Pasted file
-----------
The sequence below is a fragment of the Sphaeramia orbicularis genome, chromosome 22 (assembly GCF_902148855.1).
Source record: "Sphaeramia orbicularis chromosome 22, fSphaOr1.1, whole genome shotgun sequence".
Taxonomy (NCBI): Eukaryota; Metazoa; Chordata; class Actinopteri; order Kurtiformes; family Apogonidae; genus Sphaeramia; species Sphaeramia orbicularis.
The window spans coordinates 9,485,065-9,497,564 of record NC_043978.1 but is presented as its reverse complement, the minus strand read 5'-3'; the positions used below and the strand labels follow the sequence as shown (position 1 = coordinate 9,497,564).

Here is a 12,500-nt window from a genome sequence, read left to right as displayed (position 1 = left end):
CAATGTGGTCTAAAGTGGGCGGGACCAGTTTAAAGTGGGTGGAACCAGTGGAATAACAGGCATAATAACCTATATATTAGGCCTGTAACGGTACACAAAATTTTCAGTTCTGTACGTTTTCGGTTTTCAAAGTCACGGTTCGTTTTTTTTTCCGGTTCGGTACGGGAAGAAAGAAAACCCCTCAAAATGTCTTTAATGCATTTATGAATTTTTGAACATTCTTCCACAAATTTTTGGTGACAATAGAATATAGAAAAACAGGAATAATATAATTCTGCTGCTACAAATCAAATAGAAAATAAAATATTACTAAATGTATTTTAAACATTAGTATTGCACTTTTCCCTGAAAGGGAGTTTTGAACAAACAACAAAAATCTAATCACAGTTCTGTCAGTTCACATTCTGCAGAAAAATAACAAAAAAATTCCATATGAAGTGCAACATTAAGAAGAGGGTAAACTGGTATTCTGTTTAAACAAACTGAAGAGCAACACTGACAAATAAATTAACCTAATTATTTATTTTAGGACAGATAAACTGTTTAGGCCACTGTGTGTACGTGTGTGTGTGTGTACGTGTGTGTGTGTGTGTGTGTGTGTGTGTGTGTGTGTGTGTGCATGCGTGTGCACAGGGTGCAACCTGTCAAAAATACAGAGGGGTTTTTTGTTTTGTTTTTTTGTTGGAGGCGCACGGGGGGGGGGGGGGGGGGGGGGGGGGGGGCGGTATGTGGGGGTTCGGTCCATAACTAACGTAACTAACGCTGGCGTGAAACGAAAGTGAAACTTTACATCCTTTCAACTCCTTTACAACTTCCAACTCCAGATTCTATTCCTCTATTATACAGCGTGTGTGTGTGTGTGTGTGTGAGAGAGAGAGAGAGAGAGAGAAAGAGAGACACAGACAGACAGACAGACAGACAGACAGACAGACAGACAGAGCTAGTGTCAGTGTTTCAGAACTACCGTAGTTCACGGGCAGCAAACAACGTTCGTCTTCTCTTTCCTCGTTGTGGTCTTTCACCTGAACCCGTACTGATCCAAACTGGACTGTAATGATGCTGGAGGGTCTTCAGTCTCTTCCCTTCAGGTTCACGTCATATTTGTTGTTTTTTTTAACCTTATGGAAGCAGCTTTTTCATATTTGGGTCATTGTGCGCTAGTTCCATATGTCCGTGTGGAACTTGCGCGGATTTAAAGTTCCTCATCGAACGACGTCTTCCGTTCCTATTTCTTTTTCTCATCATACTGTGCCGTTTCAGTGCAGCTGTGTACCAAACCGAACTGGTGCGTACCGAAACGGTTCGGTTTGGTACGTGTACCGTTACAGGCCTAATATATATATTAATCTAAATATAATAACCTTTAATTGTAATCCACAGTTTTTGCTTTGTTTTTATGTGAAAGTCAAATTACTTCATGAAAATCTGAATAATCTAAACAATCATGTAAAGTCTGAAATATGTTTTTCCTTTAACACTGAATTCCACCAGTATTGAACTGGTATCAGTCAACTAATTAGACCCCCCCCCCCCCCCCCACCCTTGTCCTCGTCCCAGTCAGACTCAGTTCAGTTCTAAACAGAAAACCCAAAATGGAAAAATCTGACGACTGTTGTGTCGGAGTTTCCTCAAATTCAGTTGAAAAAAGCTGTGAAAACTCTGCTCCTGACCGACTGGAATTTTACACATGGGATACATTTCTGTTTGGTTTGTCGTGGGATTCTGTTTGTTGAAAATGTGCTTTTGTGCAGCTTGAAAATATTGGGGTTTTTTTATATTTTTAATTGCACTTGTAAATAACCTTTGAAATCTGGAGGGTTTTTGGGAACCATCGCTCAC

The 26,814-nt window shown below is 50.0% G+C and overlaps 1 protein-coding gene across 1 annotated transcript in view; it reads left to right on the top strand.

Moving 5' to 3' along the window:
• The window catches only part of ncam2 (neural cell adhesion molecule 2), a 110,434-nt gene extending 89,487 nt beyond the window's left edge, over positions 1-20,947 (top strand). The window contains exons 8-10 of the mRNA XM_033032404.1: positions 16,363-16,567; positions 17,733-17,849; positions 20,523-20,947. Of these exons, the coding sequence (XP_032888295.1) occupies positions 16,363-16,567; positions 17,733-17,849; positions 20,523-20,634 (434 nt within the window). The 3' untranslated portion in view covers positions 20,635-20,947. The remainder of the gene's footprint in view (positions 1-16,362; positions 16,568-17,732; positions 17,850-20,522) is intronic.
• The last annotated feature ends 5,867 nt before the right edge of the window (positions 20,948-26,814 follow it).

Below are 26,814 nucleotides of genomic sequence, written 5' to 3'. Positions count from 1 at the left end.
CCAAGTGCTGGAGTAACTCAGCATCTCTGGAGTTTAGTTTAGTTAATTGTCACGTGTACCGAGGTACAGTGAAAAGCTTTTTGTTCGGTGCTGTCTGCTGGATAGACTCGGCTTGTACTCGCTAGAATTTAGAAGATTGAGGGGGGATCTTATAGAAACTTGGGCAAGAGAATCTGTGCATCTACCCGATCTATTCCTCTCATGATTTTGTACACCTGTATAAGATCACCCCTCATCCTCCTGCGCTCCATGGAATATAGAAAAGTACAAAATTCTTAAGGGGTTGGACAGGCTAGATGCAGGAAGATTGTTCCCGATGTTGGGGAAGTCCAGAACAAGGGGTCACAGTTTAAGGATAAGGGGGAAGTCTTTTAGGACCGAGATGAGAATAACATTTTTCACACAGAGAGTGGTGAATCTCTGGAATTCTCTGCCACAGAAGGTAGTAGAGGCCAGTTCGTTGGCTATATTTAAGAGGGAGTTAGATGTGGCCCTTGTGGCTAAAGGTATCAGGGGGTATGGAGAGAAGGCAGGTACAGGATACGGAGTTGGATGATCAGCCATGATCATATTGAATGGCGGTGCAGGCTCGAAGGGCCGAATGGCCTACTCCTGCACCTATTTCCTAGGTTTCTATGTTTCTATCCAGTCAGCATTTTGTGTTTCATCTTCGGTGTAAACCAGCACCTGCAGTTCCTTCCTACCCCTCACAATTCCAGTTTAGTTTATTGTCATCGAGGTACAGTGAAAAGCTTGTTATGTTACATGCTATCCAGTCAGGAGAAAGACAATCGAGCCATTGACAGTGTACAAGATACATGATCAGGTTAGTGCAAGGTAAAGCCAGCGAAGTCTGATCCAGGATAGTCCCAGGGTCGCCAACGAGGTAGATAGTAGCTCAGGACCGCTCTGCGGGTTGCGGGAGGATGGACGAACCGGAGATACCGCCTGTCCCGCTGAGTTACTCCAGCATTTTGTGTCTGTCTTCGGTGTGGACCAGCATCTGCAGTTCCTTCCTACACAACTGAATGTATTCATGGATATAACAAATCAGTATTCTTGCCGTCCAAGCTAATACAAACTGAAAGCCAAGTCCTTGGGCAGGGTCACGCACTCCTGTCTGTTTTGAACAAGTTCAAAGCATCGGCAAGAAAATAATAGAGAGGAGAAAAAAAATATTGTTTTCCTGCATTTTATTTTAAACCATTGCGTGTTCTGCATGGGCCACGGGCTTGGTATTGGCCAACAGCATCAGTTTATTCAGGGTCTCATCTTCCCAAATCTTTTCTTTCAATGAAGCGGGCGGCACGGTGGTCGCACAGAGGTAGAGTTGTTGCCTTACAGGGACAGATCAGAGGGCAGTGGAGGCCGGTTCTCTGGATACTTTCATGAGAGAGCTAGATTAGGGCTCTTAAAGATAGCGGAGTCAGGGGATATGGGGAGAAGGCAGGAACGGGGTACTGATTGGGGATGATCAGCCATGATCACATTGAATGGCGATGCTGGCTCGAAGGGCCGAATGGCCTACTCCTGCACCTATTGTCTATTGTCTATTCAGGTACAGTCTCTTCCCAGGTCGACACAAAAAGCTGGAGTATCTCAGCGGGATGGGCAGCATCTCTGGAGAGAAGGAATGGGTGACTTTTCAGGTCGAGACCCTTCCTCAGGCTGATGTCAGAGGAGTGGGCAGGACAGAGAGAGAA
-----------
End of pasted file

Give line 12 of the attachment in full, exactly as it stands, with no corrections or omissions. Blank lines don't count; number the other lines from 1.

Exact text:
CCAAGTGCTGGAGTAACTCAGCATCTCTGGAGTTTAGTTTAGTTAATTGTCACGTGTACCGAGGTACAGTGAAAAGCTTTTTGTTCGGTGCTGTCTGCTGGATAGACTCGGCTTGTACTCGCTAGAATTTAGAAGATTGAGGGGGGATCTTATAGAAACTTGGGCAAGAGAATCTGTGCATCTACCCGATCTATTCCTCTCATGATTTTGTACACCTGTATAAGATCACCCCTCATCCTCCTGCGCTCCATGGAATATAGAAAAGTACAAAATTCTTAAGGGGTTGGACAGGCTAGATGCAGGAAGATTGTTCCCGATGTTGGGGAAGTCCAGAACAAGGGGTCACAGTTTAAGGATAAGGGGGAAGTCTTTTAGGACCGAGATGAGAATAACATTTTTCACACAGAGAGTGGTGAATCTCTGGAATTCTCTGCCACAGAAGGTAGTAGAGGCCAGTTCGTTGGCTATATTTAAGAGGGAGTTAGATGTGGCCCTTGTGGCTAAAGGTATCAGGGGGTATGGAGAGAAGGCAGGTACAGGATACGGAGTTGGATGATCAGCCATGATCATATTGAATGGCGGTGCAGGCTCGAAGGGCCGAATGGCCTACTCCTGCACCTATTTCCTAGGTTTCTATGTTTCTATCCAGTCAGCATTTTGTGTTTCATCTTCGGTGTAAACCAGCACCTGCAGTTCCTTCCTACCCCTCACAATTCCAGTTTAGTTTATTGTCATCGAGGTACAGTGAAAAGCTTGTTATGTTACATGCTATCCAGTCAGGAGAAAGACAATCGAGCCATTGACAGTGTACAAGATACATGATCAGGTTAGTGCAAGGTAAAGCCAGCGAAGTCTGATCCAGGATAGTCCCAGGGTCGCCAACGAGGTAGATAGTAGCTCAGGACCGCTCTGCGGGTTGCGGGAGGATGGACGAACCGGAGATACCGCCTGTCCCGCTGAGTTACTCCAGCATTTTGTGTCTGTCTTCGGTGTGGACCAGCATCTGCAGTTCCTTCCTACACAACTGAATGTATTCATGGATATAACAAATCAGTATTCTTGCCGTCCAAGCTAATACAAACTGAAAGCCAAGTCCTTGGGCAGGGTCACGCACTCCTGTCTGTTTTGAACAAGTTCAAAGCATCGGCAAGAAAATAATAGAGAGGAGAAAAAAAATATTGTTTTCCTGCATTTTATTTTAAACCATTGCGTGTTCTGCATGGGCCACGGGCTTGGTATTGGCCAACAGCATCAGTTTATTCAGGGTCTCATCTTCCCAAATCTTTTCTTTCAATGAAGCGGGCGGCACGGTGGTCGCACAGAGGTAGAGTTGTTGCCTTACAGGGACAGATCAGAGGGCAGTGGAGGCCGGTTCTCTGGATACTTTCATGAGAGAGCTAGATTAGGGCTCTTAAAGATAGCGGAGTCAGGGGATATGGGGAGAAGGCAGGAACGGGGTACTGATTGGGGATGATCAGCCATGATCACATTGAATGGCGATGCTGGCTCGAAGGGCCGAATGGCCTACTCCTGCACCTATTGTCTATTGTCTATTCAGGTACAGTCTCTTCCCAGGTCGACACAAAAAGCTGGAGTATCTCAGCGGGATGGGCAGCATCTCTGGAGAGAAGGAATGGGTGACTTTTCAGGTCGAGACCCTTCCTCAGGCTGATGTCAGAGGAGTGGGCAGGACAGAGAGAGAA